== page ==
Do you find yourself zoning out when you’re supposed to be focused? Are things so routine, you don’t even have to think about how to do your work anymore? Do you constantly fear others will discover that you’re not doing the high-quality work you think you should? Maybe you’ve just realized that you like your job, but you want to love it.
For any of these reasons and many more, you may have suddenly found yourself feeling like your work could be so much better. You’re certainly not alone in this. Flexible working jobs board Flex Jobs conducted a survey and found that finding a better work-life balance is the number one reason why people want to change careers. Better salary came in at number two, and the third reason was finding a more meaningful career.
If any of that sounds familiar, but you’re not quite ready to quit your job, there is something you can do. You can try to shift your current role into something that looks more like your ideal career.
Take a good, long look at your life
As crazy as it sounds, you need to start by looking at your life, rather than your work. Your ideal role will align with your personal life, so identify the three most important parts of your personal life. Do you want to spend more time with your kids? Do you want to exercise more or spend more time on hobbies? Do you want to be able to travel?
Now you can ask yourself whether your job supports these ideals or hinders them. How? Why? What would need to change to get the balance right? Make a note of all of these thoughts.
Understand your values
When it comes to working, what we do is highly overrated. It must feel great to feel like you’re making the world a better place, but if the work environment is full of toxic bullying and backbiting, then you won’t come home feeling fulfilled, no matter how many lives you improved during the course of your day.
Instead of concentrating on what work you want to do, think about what matters to you in a job. Do you prefer working alone or in a team? Do you want flexible hours or a set schedule? In short, what would your ideal working environment look like?
Next, put those things in order from absolutely must-have, all the way down to “would be nice if”. Put a number value next to each one if that helps. If “strong communication in the team” is more important to you than “flexible hours” or “ability to lead”, for example, you can start to see where your priorities lie.
Now look at the job you have. Where is it going really well, and where can it be improved, based on this list of priorities? Is there scope to move the job so that your most important priorities can be met? Do you need to improve your own skills in certain areas to make your job better?
Ask the experts
All this work should start giving you a pretty good idea of what you’d like to do in your current job, so you should be able to find people out there who are already doing something similar. Try to find people who have a role more like what you want yours to be, and try to find others who have successfully shifted their roles. It might take some asking around or digging on LinkedIn, but you should find them.
Once you do, ask for their experiences. From those who shifted their roles, you’ll want to know what they did well when they shifted and what they learned. What would they do differently now? How did they approach their manager, and how did their manager react?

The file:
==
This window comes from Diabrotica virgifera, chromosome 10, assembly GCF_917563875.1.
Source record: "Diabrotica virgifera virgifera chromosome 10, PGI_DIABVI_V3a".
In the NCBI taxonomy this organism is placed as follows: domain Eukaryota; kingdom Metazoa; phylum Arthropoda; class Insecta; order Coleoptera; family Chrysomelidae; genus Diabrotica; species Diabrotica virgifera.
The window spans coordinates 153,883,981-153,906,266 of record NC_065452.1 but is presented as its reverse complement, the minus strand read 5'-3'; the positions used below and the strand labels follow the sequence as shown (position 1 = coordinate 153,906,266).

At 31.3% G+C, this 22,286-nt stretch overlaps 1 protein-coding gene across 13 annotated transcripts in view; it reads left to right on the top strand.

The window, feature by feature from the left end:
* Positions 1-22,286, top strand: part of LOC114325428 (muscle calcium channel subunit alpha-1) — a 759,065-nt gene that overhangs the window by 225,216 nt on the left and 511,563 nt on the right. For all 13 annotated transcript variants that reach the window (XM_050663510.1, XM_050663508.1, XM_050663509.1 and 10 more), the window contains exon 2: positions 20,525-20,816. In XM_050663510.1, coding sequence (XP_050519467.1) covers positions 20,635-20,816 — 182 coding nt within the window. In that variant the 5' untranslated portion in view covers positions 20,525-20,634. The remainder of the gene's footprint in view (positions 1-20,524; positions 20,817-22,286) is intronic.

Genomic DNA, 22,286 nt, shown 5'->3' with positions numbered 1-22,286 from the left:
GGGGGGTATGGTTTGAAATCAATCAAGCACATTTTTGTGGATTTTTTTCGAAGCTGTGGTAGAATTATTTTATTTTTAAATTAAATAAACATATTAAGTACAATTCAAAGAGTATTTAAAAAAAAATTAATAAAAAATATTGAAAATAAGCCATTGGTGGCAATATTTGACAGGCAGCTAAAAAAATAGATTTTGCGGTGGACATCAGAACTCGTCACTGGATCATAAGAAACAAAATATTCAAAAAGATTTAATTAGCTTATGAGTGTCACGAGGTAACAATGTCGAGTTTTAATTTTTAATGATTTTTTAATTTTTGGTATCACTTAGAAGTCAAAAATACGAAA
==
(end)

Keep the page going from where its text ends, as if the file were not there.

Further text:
From those who are in similar roles to what you want, you can ask what the working day is really like, what sort of training they need to do their jobs and what sort of transferable skills you have. See if their experience matches well with your list of work priorities. With this sort of information, you can decide if this is indeed the direction you want to go in, or if you need to rethink.
Shoot your shot
This might be the toughest part because now you need to make your case. You know what you want in your new role, and you know what it will take. But you need to align that with the company’s goals and your manager or boss’s priorities. You will need to prove that this shift is best for everyone.
You will need to start at the beginning by explaining what is and isn’t working for you. You don’t need to go into a lot of detail, really, but you do need to make it clear that your current job isn’t perfect and you have a plan to improve it.
Now, outline the plan. Explain what needs to change and how you will do it. If they need to support you in certain ways, bring this up, but make sure it is clear that you are taking ownership of this change.
If you need to improve your own skills, make sure to mention it. There is a case to be made for employers paying for their employees’ training and further education, but you could take part-time online courses outside of work time. You will still want to make sure your boss knows this is happening, however, so that they know why you aren’t working late as often or if any other special arrangements need to be made.
Finally, be ready to compromise. The nature of this sort of approach is that you will have a certain set of needs and the company will have a different set, and you will need to find the place where they meet. The beauty of the numbered list of work priorities is that you immediately know where you can and can’t compromise. That means that when the negotiations start, you know what you can’t live without, so you won’t accidentally throw the baby out with the bathwater in the heat of the moment. And if the worst happens and they refuse to let you shift your role, you will have laid some excellent groundwork for a new job hunt. So start your planning now!